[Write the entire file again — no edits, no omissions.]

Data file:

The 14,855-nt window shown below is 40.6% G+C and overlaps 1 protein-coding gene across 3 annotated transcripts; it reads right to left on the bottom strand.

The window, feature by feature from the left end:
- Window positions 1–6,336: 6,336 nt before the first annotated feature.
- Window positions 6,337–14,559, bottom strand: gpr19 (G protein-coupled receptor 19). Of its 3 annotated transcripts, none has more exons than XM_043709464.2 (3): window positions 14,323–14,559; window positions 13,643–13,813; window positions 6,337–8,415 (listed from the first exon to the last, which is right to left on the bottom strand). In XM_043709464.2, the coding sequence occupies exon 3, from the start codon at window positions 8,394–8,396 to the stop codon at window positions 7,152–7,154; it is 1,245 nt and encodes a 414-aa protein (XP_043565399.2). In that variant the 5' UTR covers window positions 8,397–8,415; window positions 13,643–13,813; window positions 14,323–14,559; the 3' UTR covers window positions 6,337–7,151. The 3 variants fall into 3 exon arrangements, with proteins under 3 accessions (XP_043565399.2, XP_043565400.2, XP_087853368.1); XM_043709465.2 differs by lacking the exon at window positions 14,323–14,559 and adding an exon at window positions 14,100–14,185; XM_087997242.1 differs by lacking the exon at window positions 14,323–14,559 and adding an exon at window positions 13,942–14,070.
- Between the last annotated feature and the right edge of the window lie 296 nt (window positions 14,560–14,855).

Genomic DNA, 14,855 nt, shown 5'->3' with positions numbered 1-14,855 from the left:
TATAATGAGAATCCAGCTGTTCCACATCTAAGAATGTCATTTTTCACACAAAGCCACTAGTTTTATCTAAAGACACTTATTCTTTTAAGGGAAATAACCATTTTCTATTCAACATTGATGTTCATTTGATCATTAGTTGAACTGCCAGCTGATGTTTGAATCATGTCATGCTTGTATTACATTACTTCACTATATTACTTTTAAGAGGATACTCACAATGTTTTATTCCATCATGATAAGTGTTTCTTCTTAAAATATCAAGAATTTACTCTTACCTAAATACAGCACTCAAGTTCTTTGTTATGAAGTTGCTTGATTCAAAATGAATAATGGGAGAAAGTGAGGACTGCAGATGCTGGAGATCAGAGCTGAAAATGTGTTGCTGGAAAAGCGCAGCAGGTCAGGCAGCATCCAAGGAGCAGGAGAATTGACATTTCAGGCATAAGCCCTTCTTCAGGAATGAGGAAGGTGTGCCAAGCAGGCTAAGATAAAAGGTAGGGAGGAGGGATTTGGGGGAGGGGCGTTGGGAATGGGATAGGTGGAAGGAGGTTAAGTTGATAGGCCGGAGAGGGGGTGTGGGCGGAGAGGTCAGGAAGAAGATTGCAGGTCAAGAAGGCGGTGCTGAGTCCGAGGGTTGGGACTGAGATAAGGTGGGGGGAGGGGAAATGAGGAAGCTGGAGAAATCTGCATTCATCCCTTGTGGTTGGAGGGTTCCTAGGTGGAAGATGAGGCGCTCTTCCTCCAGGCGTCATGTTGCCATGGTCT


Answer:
The 14,855-nt window shown below is 40.6% G+C and overlaps 1 protein-coding gene across 3 annotated transcripts; it reads right to left on the bottom strand.

The window, feature by feature from the left end:
- Window positions 1–6,336: 6,336 nt before the first annotated feature.
- Window positions 6,337–14,559, bottom strand: gpr19 (G protein-coupled receptor 19). Of its 3 annotated transcripts, none has more exons than XM_043709464.2 (3): window positions 14,323–14,559; window positions 13,643–13,813; window positions 6,337–8,415 (listed from the first exon to the last, which is right to left on the bottom strand). In XM_043709464.2, the coding sequence occupies exon 3, from the start codon at window positions 8,394–8,396 to the stop codon at window positions 7,152–7,154; it is 1,245 nt and encodes a 414-aa protein (XP_043565399.2). In that variant the 5' UTR covers window positions 8,397–8,415; window positions 13,643–13,813; window positions 14,323–14,559; the 3' UTR covers window positions 6,337–7,151. The 3 variants fall into 3 exon arrangements, with proteins under 3 accessions (XP_043565399.2, XP_043565400.2, XP_087853368.1); XM_043709465.2 differs by lacking the exon at window positions 14,323–14,559 and adding an exon at window positions 14,100–14,185; XM_087997242.1 differs by lacking the exon at window positions 14,323–14,559 and adding an exon at window positions 13,942–14,070.
- Between the last annotated feature and the right edge of the window lie 296 nt (window positions 14,560–14,855).

Genomic DNA, 14,855 nt, shown 5'->3' with positions numbered 1-14,855 from the left:
TATAATGAGAATCCAGCTGTTCCACATCTAAGAATGTCATTTTTCACACAAAGCCACTAGTTTTATCTAAAGACACTTATTCTTTTAAGGGAAATAACCATTTTCTATTCAACATTGATGTTCATTTGATCATTAGTTGAACTGCCAGCTGATGTTTGAATCATGTCATGCTTGTATTACATTACTTCACTATATTACTTTTAAGAGGATACTCACAATGTTTTATTCCATCATGATAAGTGTTTCTTCTTAAAATATCAAGAATTTACTCTTACCTAAATACAGCACTCAAGTTCTTTGTTATGAAGTTGCTTGATTCAAAATGAATAATGGGAGAAAGTGAGGACTGCAGATGCTGGAGATCAGAGCTGAAAATGTGTTGCTGGAAAAGCGCAGCAGGTCAGGCAGCATCCAAGGAGCAGGAGAATTGACATTTCAGGCATAAGCCCTTCTTCAGGAATGAGGAAGGTGTGCCAAGCAGGCTAAGATAAAAGGTAGGGAGGAGGGATTTGGGGGAGGGGCGTTGGGAATGGGATAGGTGGAAGGAGGTTAAGTTGATAGGCCGGAGAGGGGGTGTGGGCGGAGAGGTCAGGAAGAAGATTGCAGGTCAAGAAGGCGGTGCTGAGTCCGAGGGTTGGGACTGAGATAAGGTGGGGGGAGGGGAAATGAGGAAGCTGGAGAAATCTGCATTCATCCCTTGTGGTTGGAGGGTTCCTAGGTGGAAGATGAGGCGCTCTTCCTCCAGGCGTCATGTTGCCATGGTCT